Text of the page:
Well they definitely are prone to warping in Phoenix, I think it was a case of sticker shock of sorts. I'd be put off if I had to throw 800 bucks onto either of my cars (thankfully the mustang is under warranty as I just got out of 11 labor hours @ 68 bucks an hour plus 300 in parts for the tranny taking a crap) (Please hold all mustang related laughter, it's my wife's car from before we were married) and other than warranty I'd never ever take any vehicle to the dealer. They're too busy looking at the dollar signs in their eyes to do a good job on anything.
 

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> Well they definitely are prone to warping in
> Phoenix, I think it was a case of sticker
> shock of sorts. I'd be put off if I had to
> throw 800 bucks onto either of my cars
> (thankfully the mustang is under warranty as
> I just got out of 11 labor hours @ 68 bucks
> an hour plus 300 in parts for the tranny
> taking a crap) (Please hold all mustang
> related laughter, it's my wife's car from
> before we were married) and other than
> warranty I'd never ever take any vehicle to
> the dealer. They're too busy looking at the
> dollar signs in their eyes to do a good job
> on anything.

I live in Winnipeg where it's cold more often than warm and I've had my exhaust manifold machined once when the #6 bolt broke off about 3 yrs ago, now I've got to replace the manifold because the lobe around the #6 bolt is partly broken. Is the head warped or why does this keep happening. This is the third time this has happened to me.
Bernard 83zxt
 

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Personally on my 83 after the manifold leaked for months I went to buy a used manifold and it as $75. I did not buy it because it was cracked on the back side. Instead, I found a header, decent quality and performance pacesetter for $125 at the local super shop. As for the broken stud AND broken tap in the last stud, I pulled the intake and exhaust manifolds off (get a couple extensions and a U-joint for your racket). I then used a cold chisel and punch and pounded pieces of the tap out. After that, I used a micro digrinder, kinda like a dremel with a flex shaft, bt pneumatic, and ground the rest of the tap and stud out. I replaced it with a 3/8 american stud (forgive me) and opened up the header boss to fit. I retaped the head after drilling it out, put it all back together, done. I had only worked on cars for a couple months before on my own, had few tools and the such, and it took about 3.5 hours total. Had it not been for the broken tap, it would have been MUCH easier. I do not know why you take the head off, other than that is what the service manual says. A lady I know had the dealer do it for her, they drained the oil, removed the head and fixed the stud, put it back together and NEVER put oil OR water in it, a Nissan dealer indeed. She drove a VERY overheating 82 for days until she told me and I put oil and water in it. Total cost for her was $400. I do not trust dealers or many mechanics for that matter, I do all my own work, doesn't matter how hard, I will figure it out myself.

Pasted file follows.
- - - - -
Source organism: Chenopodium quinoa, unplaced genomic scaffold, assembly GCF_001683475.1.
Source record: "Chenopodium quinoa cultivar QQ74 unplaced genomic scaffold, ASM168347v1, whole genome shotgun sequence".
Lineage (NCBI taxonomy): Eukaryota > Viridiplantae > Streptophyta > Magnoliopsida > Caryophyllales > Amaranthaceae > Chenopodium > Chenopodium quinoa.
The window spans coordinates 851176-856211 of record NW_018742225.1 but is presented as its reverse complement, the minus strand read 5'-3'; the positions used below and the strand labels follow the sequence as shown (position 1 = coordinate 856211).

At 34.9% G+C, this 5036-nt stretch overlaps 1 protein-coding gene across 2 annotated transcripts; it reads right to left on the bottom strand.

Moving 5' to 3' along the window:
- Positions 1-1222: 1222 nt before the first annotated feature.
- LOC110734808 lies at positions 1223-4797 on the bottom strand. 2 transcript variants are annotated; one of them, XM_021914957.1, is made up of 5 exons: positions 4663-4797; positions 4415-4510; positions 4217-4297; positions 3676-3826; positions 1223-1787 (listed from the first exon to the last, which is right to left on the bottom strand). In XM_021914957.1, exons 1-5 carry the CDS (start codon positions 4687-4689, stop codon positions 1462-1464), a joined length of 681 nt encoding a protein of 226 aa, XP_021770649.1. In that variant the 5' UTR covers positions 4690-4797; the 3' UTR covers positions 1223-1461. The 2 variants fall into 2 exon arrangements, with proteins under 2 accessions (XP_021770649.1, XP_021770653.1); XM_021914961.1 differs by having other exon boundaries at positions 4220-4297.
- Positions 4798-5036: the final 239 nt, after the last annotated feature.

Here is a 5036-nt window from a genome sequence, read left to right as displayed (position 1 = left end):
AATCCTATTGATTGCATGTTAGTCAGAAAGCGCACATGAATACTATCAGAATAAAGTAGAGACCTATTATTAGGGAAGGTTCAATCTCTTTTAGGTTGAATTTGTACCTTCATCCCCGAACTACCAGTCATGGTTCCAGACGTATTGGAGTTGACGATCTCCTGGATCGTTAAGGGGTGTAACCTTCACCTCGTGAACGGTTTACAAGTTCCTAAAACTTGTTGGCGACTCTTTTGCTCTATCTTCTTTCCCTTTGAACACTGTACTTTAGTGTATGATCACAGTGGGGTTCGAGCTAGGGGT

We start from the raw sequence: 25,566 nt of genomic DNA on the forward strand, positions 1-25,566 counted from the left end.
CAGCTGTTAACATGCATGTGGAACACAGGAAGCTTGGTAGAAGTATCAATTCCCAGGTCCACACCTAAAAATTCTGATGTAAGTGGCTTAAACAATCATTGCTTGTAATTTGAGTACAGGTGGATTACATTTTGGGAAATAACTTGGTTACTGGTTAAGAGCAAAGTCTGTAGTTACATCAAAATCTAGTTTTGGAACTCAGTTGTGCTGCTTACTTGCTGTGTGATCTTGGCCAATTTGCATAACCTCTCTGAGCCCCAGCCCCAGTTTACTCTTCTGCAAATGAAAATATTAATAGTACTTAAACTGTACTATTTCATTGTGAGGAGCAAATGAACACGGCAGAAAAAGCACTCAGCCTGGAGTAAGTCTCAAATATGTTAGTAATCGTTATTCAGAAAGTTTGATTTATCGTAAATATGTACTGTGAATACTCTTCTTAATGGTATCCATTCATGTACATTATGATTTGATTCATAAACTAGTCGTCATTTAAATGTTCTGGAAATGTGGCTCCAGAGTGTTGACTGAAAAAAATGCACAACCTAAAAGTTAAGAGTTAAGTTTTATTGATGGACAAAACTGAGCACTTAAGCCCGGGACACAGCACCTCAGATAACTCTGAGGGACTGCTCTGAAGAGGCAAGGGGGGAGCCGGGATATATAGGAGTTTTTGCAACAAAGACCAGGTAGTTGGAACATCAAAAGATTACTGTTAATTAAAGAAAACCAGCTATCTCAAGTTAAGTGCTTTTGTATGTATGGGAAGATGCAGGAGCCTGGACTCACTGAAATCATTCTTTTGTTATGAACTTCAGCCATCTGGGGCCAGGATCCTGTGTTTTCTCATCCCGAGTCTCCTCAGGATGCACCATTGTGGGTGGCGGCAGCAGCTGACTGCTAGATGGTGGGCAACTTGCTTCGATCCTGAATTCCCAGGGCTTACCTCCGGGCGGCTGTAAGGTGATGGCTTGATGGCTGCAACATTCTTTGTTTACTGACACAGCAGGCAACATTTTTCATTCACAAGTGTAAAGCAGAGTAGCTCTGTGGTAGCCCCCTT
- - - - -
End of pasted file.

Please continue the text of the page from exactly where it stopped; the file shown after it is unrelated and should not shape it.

Joshua L.
Mechanics is not for everyone.
 

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Discussion Starter · #11 ·
> I live in Winnipeg where it's cold more
> often than warm and I've had my exhaust
> manifold machined once when the #6 bolt
> broke off about 3 yrs ago, now I've got to
> replace the manifold because the lobe around
> the #6 bolt is partly broken. Is the head
> warped or why does this keep happening. This
> is the third time this has happened to me.
> Bernard 83zxt
I've seen these, and many other exhaust manifolds get very hot, independent of the outside temperature. With a plugged cat, or exhaust system, or mixture wrong they can get cherry red
hot.
Another point I wanted to make is: if your manifold gasket is blown, take a look at your headgasket, as this is an excellent time to do both at the same time. Pulling the head also makes for quick removal of broken studs, even if you run the head to a machine shop. It's a lot easier to get them out on a bench, than with an angle drill in the vehicle.
Pulling the head may even save time, as the removal, and replacement of the intake and exhaust manifolds is twice as quick out of the car. And it certainly wouldn't hurt to have a new headgasket on that age of Z.
R and R of the head, and both manifolds can easily be done within the 8 hours that was allowed
to do the manifold. Good luck on these, Joe